Disaster ‘Down the Bay’ (contributed by Nick Moffatt)

(Editor: Moreton Bay has always been a popular boaties’ escape from the confines of life in up-river Brisbane. It was a chance to ‘get lost’ for a holiday without the cares of its business world.  To be uncontactable. It was also not without its risks, as the moods of Moreton Bay were unpredictable. Such was the experience of William Gillespie Moffat who with his brother, James Campbell Moffat, owned a Drug Store (Moffat Brothers) on Edward Street, Brisbane at the time.)

Mouth of Brisbane River 1920s (photo contributed by Tony Love)

THE LATE BOAT ACCIDENT (12 May 1882)

A MAGISTERIAL inquiry relating to the late boat accident at the mouth of the Brisbane River was commenced before Colonel Ross on Monday, and resumed yesterday. In all, four witnesses have been examined, and their testimony is to the following effect:-A party, consisting of William Gillespie Moffat and son, James Phelan, Wilfred Bartley, Robert Waine, E. S. Diggles, and Alfred Edwards, started in the Native, a boat belonging to Mr. James Edwards, of Kangaroo Point, from Mr. Edwards’s shed at 4 o clock on Saturday afternoon on a fishing excursion to Mud Island.

They reached their destination at half-past 9 o’clock on the same evening, and anchored for the night. The weather was rough, with a heavy sea during the night, and in the morning a stiff breeze was blowing from the south-east. The party fished the next morning until about half past 9 o’clock, when a start was made for home. 

When they got to the mouth of the river, near Luggage Point, Phelan, who was in charge of the boat, reefed the sails, putting two reefs in the mainsail and one in the jib, and made one tack to Fisherman’s Island, and then stood in towards Luggage Point. When within about twenty yards to the leeward of the black buoy a heavy puff struck the beat, and laid her down to the combings. Both sheets were at once slacked, and the boat partly righted, when another stronger squall struck her more abeam, and a heavy sea struck her on the weather bow at the same time.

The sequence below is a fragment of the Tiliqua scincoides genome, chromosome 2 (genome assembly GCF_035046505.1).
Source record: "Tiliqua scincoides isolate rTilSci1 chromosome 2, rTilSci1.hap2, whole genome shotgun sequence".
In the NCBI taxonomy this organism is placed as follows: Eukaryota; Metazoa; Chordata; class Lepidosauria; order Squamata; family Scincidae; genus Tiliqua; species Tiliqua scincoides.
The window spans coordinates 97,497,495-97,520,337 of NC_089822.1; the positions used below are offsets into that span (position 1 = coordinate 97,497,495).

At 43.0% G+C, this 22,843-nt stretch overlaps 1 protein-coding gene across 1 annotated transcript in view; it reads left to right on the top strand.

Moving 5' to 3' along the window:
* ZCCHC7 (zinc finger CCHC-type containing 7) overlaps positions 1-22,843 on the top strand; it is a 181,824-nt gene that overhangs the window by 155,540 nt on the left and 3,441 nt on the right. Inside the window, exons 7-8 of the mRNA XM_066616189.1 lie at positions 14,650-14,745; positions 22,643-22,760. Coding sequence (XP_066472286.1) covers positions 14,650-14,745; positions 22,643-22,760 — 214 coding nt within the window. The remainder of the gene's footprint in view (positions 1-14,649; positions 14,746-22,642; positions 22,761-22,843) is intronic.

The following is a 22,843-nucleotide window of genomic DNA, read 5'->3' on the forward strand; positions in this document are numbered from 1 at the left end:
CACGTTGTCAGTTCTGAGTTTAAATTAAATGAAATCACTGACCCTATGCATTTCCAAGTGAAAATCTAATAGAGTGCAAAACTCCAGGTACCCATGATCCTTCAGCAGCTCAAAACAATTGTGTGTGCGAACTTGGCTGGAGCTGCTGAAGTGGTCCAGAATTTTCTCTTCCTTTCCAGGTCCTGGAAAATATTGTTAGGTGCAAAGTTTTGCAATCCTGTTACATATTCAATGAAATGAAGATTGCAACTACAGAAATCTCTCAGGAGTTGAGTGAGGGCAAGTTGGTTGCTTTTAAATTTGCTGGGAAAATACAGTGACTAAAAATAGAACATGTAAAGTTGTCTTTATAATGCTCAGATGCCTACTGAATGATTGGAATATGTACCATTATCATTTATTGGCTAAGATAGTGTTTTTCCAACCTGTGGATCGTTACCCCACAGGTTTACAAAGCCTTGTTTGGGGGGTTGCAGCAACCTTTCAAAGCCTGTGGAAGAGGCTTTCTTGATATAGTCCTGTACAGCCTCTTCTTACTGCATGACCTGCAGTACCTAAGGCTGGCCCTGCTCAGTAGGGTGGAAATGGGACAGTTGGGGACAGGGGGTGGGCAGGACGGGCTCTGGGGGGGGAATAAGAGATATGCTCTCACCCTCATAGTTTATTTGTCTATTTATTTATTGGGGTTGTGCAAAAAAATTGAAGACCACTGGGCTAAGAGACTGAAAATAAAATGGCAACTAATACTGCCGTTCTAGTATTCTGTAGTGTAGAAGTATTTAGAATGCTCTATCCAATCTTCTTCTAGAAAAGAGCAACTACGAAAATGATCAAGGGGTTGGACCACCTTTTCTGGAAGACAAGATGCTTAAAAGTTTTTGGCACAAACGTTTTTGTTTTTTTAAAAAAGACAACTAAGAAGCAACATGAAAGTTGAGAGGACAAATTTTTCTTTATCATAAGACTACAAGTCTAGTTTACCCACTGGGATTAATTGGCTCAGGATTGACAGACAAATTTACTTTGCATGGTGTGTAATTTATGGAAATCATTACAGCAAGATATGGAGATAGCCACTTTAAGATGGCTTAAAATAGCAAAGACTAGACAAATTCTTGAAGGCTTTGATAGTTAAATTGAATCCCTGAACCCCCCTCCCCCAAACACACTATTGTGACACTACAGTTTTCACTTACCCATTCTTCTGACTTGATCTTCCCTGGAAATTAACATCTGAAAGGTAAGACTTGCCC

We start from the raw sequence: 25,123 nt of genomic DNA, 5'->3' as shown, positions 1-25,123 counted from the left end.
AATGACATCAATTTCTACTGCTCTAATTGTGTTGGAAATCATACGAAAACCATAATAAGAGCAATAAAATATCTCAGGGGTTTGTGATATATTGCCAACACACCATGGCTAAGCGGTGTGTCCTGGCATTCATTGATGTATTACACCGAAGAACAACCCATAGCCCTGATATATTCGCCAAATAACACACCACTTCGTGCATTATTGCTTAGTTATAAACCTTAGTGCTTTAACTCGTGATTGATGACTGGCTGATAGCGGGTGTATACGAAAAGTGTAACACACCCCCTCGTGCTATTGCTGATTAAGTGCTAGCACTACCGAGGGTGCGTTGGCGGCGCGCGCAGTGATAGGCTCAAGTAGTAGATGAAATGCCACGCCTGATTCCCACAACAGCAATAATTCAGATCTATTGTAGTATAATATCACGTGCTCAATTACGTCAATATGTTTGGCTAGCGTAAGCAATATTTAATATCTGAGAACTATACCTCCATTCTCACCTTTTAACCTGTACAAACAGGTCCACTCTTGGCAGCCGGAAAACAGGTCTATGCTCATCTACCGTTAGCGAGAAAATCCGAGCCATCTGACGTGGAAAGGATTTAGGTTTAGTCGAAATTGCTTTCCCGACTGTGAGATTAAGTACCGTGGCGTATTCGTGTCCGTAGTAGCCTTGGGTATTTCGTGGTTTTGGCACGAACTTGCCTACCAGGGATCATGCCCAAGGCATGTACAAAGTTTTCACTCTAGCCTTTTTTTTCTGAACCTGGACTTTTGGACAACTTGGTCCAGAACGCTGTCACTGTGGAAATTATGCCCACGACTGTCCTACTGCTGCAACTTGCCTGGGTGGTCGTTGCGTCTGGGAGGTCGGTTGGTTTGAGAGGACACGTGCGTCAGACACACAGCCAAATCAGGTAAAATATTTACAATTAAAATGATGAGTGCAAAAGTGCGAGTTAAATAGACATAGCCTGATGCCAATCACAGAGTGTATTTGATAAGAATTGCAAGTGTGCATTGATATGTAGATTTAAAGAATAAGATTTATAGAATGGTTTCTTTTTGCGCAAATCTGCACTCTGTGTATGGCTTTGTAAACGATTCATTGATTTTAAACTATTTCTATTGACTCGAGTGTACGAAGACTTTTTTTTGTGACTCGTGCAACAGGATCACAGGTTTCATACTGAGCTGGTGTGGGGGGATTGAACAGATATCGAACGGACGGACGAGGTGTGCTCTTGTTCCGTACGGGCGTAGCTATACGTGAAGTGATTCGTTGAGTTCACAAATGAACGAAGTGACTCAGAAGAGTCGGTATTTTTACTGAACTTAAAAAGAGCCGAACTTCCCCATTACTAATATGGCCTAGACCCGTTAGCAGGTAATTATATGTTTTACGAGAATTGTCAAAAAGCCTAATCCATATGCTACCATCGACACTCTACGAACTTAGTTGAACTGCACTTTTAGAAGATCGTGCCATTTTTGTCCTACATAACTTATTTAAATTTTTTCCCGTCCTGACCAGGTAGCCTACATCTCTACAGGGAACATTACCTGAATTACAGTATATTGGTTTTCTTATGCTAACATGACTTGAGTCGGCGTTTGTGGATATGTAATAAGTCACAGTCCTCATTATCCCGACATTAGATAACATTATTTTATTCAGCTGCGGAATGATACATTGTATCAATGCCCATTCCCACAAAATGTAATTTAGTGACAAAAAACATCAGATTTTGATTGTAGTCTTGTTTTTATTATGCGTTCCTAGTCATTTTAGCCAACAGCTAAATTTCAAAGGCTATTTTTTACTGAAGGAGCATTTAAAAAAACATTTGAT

Although the crew were all sitting up to windward, the ballast shifted to leeward; and the craft commenced to sink immediately. Moffat’s little boy was under the deck, and Bartley pulled him out and gave him to his father, who took him. Phelan got into the dingy at once, and tried to cut the painter which secured it, to the boat, but was unable to do so, as the boat sank stern first. He went down with the dingy while endeavouring to free her, and when he came to the surface, he was exhausted and could see nobody. He struck out for the shore, but after going some little distance came up to young Edwards, who sang out for help. 

Phelan, seeing the dingy’s paddles floating some distance off, swam to them and brought them to him. He kept in company with Edwards for some time, encouraging him to keep on. After a while he lost sight of Edwards and could not turn to help him as he was quite exhausted himself, the sea being very rough. Phelan reckoned he swam about a quarter of a mile before getting ashore; he passed Bartley and Waine as he swam ashore. When near the shore he sank from exhaustion, but recovered himself sufficiently to gain the bank. Diggles reached the shore first, Phelan next, then Bartley, who was followed by Waine. 

They remained on the beach where they first landed about half-an-hour, and then walked along the beach looking out for Moffat and the others, but could see nothing of them. They picked up one of the paddles Phelan had given young Edwards to assist him in swimming, and also the rudder of the boat, and continued to walk along the beach until they came to a fire, where they remained another half-hour. After warming themselves they felt stronger, and walked to the house of a German settler, who gave them some tea. Diggles was in advance of the party. They met a fisherman, who took them to his house and gave them some refreshments. Phelan related the occurrence to the fisherman, and he went with another man to look for the bodies. 

Phelan stated he had been down the Bay in the Native several times, and considered her perfectly safe. He attributed the accident entirely to the weather. The sheets were not fast at the time of the accident. He also stated he had sailed in the Bay for several years, and was competent to sail a boat. The party were driven to town in two spring carts- Diggles arriving first and reported the occurrence to the police. The last that was seen of Moffat alive was just after the boat went down. He then struck out for the shore, with his son in his arms. George Payne, a Customs boatman, went over to Luggage Point on Sunday afternoon, and found the dead body of W. G. Moffat on the beach, in charge of a fisherman. He had the body brought to Brisbane.

(Extract from The Brisbane Courier, Wednesday 24 May 1882.)

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